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Lame Deer (1821-1877) was Miniconjou Lakota ("the most warlike of all the Sioux"[1]) and vice chief of the Wakpokinyan (to Fly along the river) band. He was the second signatory of the 1865 Treaty with the Minneconjon Indians at Fort Sully, Dakota Territory (now just southeast of Pierre, South Dakota): "Tah-ke-chah-hoosh-tay, The Lame Deer, 1st chief of the Minneconjon band of Dakota or Sioux Indians". This group of Lakota were opposed to the 1868 Treaty of Fort Laramie, which required the Lakota to cede much of their territory to the United States. Lame Deer was present at the 1876 Battle of the Greasy Grass, also known as the Battle of the Little Bighorn, where the combined Lakota and allied forces dealt an overwhelming defeat to United States forces.

Lame Deer
Tĥáĥčahušté
Miniconjou Lakota leader
Personal details
Born1821
DiedMay 10, 1877(1877-05-10) (aged 55–56)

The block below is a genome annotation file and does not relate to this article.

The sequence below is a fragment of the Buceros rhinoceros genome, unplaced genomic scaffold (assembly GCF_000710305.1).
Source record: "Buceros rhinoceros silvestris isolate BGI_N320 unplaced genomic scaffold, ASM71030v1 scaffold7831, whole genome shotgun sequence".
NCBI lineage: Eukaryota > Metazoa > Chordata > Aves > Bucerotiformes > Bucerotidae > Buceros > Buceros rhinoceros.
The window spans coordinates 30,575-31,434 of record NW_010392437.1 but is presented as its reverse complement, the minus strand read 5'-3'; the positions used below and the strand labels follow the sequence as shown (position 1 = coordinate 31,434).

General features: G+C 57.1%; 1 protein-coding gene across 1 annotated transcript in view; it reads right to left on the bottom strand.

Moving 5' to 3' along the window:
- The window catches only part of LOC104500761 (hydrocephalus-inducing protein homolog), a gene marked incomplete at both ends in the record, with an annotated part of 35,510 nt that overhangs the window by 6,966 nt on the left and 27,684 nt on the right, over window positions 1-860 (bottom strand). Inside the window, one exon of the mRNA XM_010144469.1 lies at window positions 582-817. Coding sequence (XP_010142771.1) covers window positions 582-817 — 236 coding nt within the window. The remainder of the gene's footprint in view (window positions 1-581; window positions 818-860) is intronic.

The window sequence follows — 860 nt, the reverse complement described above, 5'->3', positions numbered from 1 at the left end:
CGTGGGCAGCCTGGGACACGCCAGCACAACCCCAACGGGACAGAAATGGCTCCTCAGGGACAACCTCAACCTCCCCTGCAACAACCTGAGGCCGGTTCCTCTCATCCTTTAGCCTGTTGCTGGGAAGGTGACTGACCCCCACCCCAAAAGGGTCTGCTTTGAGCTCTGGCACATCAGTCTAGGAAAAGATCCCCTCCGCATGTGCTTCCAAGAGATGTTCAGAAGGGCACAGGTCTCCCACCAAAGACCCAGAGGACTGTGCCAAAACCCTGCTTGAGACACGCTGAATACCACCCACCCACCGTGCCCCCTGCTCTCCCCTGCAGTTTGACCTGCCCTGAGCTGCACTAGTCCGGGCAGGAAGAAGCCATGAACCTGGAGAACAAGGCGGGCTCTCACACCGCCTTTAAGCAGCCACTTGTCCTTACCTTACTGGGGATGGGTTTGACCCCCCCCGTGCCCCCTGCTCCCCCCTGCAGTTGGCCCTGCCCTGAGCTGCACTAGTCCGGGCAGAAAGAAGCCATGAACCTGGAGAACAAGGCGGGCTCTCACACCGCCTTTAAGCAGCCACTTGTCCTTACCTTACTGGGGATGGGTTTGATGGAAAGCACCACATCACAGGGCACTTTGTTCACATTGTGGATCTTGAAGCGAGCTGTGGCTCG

Montana Territory
Resting placeLame Deer, Montana
Known forParticipation in the Battle of Little Big Horn and the Battle of Little Muddy Creek

Lame Deer was shot on 7 May 1877, when his village was attacked by soldiers under the command of Colonel Nelson A. Miles, about 1 mile southwest of the present-day town of Lame Deer, Montana. This town was named after him. He died 3 days later.

ReferencesEdit

  1. ^ Waggoner, Josephine (2014). Witness: a Hunkpapha historian's Strong-Heart song of the Lakotas. University of Nebraska Press. p. 51.

Further readingEdit